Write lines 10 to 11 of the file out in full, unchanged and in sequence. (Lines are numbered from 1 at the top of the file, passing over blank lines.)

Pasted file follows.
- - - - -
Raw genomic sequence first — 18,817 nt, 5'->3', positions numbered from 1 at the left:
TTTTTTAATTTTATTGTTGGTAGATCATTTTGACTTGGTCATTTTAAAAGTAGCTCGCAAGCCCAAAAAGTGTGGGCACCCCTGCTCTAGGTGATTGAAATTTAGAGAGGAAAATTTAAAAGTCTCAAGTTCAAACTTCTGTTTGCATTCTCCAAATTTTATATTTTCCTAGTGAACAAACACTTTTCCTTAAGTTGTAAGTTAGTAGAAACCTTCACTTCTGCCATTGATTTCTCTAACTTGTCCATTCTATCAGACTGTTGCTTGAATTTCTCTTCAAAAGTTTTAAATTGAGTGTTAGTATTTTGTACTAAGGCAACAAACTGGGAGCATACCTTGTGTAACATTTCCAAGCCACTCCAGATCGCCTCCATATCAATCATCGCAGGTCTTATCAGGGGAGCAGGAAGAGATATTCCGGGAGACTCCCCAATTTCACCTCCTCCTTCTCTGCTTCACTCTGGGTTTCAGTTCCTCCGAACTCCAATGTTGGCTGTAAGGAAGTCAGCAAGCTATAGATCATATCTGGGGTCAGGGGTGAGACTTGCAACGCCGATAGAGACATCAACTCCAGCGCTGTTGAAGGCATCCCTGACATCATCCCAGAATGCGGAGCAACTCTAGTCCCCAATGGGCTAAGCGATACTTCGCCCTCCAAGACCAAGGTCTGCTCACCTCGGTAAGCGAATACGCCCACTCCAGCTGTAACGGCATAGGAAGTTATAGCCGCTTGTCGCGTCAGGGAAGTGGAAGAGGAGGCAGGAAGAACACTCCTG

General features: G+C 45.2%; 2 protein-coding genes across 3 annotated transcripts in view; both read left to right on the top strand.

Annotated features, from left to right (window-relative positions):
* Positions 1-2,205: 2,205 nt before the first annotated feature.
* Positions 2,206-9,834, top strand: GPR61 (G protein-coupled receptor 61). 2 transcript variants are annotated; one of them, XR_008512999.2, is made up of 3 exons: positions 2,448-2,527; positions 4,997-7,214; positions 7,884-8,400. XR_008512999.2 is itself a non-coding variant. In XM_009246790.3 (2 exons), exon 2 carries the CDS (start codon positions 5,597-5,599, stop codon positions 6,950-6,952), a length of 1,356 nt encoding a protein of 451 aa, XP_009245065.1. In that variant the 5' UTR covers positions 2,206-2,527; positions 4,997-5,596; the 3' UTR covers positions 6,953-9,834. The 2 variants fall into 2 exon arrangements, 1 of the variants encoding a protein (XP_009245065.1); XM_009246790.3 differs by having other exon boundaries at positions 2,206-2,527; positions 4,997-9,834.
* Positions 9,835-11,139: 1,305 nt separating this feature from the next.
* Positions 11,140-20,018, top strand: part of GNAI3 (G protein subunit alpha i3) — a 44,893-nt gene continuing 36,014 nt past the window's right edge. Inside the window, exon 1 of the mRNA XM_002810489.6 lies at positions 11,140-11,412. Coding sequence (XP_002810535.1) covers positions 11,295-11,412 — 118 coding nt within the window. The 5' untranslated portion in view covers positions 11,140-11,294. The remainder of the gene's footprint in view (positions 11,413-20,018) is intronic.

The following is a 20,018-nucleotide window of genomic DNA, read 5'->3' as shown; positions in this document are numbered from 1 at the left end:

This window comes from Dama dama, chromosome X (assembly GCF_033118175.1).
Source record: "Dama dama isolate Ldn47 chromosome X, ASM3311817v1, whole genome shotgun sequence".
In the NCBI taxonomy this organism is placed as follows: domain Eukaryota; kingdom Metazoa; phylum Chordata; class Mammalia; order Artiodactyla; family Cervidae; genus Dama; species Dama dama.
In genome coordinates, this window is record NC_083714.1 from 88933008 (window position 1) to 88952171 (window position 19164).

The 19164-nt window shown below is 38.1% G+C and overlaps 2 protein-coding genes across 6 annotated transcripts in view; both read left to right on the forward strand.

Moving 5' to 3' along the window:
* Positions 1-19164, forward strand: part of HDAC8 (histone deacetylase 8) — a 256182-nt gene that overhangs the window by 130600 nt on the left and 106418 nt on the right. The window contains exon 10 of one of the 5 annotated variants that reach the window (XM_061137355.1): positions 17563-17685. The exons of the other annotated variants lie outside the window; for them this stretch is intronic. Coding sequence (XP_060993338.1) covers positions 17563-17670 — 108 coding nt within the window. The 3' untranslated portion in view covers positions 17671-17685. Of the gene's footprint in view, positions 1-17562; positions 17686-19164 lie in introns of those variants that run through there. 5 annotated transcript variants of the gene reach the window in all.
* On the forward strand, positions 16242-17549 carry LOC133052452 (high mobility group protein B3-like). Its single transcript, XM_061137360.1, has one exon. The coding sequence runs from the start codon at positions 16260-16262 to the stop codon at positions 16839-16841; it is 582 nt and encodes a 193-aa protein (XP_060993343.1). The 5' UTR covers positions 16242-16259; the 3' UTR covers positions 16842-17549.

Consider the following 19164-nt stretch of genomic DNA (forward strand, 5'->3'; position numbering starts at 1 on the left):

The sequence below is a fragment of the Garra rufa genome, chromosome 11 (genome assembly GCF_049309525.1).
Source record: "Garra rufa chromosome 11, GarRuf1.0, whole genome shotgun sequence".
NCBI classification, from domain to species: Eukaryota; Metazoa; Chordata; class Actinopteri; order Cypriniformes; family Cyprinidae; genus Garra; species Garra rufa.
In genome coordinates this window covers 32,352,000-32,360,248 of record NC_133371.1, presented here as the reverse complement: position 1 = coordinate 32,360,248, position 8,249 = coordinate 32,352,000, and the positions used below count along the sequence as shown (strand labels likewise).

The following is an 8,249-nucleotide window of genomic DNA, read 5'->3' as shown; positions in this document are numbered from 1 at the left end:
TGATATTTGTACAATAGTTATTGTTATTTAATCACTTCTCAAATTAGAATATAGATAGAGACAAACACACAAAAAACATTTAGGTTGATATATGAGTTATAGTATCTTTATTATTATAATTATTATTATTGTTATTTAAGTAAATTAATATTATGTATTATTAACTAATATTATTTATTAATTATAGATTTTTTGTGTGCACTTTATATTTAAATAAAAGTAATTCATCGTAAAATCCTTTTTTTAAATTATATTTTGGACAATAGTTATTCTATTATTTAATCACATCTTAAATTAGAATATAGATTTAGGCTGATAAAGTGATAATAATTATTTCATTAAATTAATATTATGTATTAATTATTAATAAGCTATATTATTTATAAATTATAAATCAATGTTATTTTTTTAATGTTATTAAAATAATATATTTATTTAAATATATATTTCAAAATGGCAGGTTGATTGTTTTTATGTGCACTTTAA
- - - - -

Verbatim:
This window comes from Dama dama, chromosome X (assembly GCF_033118175.1).
Source record: "Dama dama isolate Ldn47 chromosome X, ASM3311817v1, whole genome shotgun sequence".